Except he won’t, and then “it’s just a bad flu”.
Certain there was essentially no lag time between when there was talk of a vaccine and people stating the vaccine would give all recipients covid. So, a year and few months ago.
Lifted the mask on stupid and it revealed…him.
I admire them more if they are in swing states, where there will be electoral consequences for their shoddy convictions.
I was very surprised when I found out that Greg Gianforte was running for governor of Montana, as well as his various beliefs (literal view of the Bible, young earth creationism, and so forth). I knew Greg, although not terribly well, about 25 years ago, and had been looking into using another one of his company’s products about a dozen years ago.
Greg Gianforte’s company, Brightwork Development, made systems utility software for Novell NetWare and was based in his native New Jersey. They were acquired around 1993 or 1994 by McAfee Associates, and became “McAfee East,” our office on the East Coast. It was the first or second acquisition after John McAfee had left the company, if memory serves.
Despite being a little older than us, the company was about the same size (or just a little smaller) in terms of personnel, and I was amazed that they had internal training programs. I was really looking forward to taking his course for employees becoming managers.
While I’d been manager of technical support for all of my career at McAfee Associates, I’d never had any training provided by the company, so it was very much seat-of-the-pants stuff. The thought that I could get training on the “proper” way to do things was exciting for me. As it was, I was only in his first class for about 10-15 minutes, when Bill Larson, the President, CEO and Chairman of the Board of Directors at McAfee, stuck his head in the door and yelled at me to get back to tech support, because the phone queues were backing up. And that was the end of that.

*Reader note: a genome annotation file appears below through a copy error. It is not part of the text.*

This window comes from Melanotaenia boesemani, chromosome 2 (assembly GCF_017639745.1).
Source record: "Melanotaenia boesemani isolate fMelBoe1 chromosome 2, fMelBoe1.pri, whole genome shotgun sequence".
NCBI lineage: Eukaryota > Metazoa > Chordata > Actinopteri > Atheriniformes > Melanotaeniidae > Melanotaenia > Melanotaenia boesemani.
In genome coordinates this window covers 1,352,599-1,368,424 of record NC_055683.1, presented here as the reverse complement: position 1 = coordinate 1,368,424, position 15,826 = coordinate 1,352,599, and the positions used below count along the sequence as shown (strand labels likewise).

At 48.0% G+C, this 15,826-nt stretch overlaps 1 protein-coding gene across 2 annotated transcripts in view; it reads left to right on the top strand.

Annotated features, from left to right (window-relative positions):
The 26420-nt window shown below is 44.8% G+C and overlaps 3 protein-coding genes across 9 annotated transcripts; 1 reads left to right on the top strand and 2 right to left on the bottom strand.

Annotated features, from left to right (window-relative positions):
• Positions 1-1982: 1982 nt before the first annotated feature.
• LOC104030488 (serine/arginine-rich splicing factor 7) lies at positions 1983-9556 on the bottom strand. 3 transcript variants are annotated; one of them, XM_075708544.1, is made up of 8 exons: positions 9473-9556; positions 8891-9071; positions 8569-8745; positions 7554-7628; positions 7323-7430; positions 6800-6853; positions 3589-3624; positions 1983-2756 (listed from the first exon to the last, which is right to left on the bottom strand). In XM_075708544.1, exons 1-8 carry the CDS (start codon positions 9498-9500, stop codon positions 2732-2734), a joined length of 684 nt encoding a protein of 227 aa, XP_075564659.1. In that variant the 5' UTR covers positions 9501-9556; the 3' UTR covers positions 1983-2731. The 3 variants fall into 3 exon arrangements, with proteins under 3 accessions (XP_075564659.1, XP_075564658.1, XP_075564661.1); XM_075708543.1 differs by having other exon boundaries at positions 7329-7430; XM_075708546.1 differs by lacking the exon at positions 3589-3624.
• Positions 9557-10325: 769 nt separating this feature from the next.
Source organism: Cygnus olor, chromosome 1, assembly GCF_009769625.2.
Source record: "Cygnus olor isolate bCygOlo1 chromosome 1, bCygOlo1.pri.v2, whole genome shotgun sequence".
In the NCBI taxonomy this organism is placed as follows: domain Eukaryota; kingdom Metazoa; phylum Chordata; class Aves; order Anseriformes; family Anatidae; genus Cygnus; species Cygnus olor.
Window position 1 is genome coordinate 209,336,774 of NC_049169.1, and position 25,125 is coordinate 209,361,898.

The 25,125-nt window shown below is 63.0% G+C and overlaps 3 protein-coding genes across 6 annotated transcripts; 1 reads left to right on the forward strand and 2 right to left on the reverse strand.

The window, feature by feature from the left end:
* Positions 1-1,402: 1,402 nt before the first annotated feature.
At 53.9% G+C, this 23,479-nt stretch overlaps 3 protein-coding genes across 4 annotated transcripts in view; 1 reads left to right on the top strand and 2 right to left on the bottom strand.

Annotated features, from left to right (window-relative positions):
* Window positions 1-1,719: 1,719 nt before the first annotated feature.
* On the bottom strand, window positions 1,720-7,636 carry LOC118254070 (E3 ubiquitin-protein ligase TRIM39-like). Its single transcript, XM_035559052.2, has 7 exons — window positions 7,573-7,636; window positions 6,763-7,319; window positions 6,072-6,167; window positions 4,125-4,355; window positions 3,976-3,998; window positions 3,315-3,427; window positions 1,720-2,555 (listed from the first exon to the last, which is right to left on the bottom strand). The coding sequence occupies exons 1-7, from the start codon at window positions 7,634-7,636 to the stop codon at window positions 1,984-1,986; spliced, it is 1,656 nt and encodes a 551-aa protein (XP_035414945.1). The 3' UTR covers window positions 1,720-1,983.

There were a few more conversations with Greg around the office, but I never got to do the training. I was impressed by the fact that he had both technical and business experience and seemed pretty savvy about how he used them, and that he actually seemed to care about his employee’s professional development; a concept that was completely foreign to McAfee Associates, Inc.
If I recall correctly, Greg became the first Vice-President of Technology at McAfee, but only lasted in that position for a few months afterwards due to the friction of not being in charge of everything like he was at Brightwork. The VP of Technology position became something of a musical chair for the owners of companies as they were acquired, with most people lasting in the position for a quarter before they left (perhaps under their own circumstances, perhaps not).
Many years later, I had come across RightNow Technologies, which was Greg’s new company that made knowledgebase software with some CRM hooks, and seemed to work well. My employer at the time was looking for this exact type of product, and I had reached out to Greg about the product. But by the time we were ready to purchase, Oracle had acquired the company and killed the product.
It is really sad to hear what has happened to Greg Gianforte since then. The business with beating up that reporter seemed so completely out-of-character to the person I knew, but I do understand how once people become multi-millionaires their perceptions of the world around them change.
Yeah, we’re not hiring right now, but thanks.
I’ve always felt that the sort of person who’s really keen to run for public office, at least in America, is the last sort of person who you want in that sort of position, because it always looks like money is a major incentive. Local council members over here are more likely to be doing it out of a feeling of civic duty, the pay isn’t that great, and some are actually volunteers, who just get out of pocket expenses.
But I could be doing them/him an injustice.
Karma, meet bee-atch…
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